My baby is almost thirteen months old. He walks. He runs. He climbs onto chairs. He does the signs for "more" and "all done." He's this close to being done with bottles, and eats real food over pulverized Gerber most days.
This means that it's time to get my groove back.
For the past year, I haven't been depressed. I think the correct term is "Batshit Crazy." I was juggling schedules and controlling tantrums, changing diapers and potty-training. I spent much the year isolated from friends, because Joel liked his sleeps. Paul and I were two ships in the night, trading off kids, tag-teaming, surviving.
And now, as Joel is getting older, I'm ready to shake off the cobwebs. Most movies of my teen and college years have the essential "Makeover Montage," where the ugly duckling is buffed and polished into a stunning beauty. Example:the makeover of the "tragically unhip" Tai Frasier by Cher Horowitz in the timeless film Clueless.
That's what I want, and the following is how it's going to happen: (When you read this list, keep a running loop of Pink's "I'm Coming Out" in your mind as the soundtrack.)
1. I'm going to tame the twin caterpillars that are growing above my eyes. Linda, the Vietnamese wonder with the tweezers, will subdue the beasts before they reach Andy Rooney proportions.
2. I'm going to go to Angel, the wonder colorist, and dye my hair a dramatic red. If I don't like it, the brown will grow back. If I do like it, you can call me Ginger Mom. Maybe if you're lucky, I'll wear a Union Jack bodysuit and screech "Girl Power!" in a bad English accent. But only if you're lucky.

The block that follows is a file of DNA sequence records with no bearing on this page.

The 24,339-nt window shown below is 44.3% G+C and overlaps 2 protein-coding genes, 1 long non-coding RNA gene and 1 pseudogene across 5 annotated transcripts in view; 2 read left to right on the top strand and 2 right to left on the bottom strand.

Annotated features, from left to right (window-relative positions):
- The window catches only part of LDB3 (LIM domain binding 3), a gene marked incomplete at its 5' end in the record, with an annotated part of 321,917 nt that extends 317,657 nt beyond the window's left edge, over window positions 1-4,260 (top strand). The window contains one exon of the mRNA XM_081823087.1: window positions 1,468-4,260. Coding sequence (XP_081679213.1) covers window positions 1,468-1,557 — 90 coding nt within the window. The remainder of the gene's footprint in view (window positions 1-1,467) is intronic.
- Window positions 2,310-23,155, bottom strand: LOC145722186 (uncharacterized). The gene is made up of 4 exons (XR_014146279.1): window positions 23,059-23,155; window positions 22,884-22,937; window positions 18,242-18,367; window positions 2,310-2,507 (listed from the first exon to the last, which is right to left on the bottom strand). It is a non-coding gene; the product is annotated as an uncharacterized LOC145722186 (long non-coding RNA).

3. I'm going to go to the gym at least three times a week, because it was a bit much to have the lady at the toy store ask me when I was due. It's called an empire waist sundress.
4. Paul and I are going to find a real babysitter--not a parent or a friend with kids---an actual teenager (with CPR training, natch), and we're going out. TWICE A MONTH. This is essential to the health of our marriage.
5. Travel---there are places to see, and adventures to be had. Some will be had with the boys, and they will learn to be flexible. Some will be had with just Paul and I, and the boys will become better acquainted with their grandparents.
Nobody is served by having unhappy or bored parents. The boys need to see parents that enjoy each other's company, suck the marrow out of life, and look fabulous along the way. Thus, begone, tragic unhippness. I'm coming out, so you better get the party started.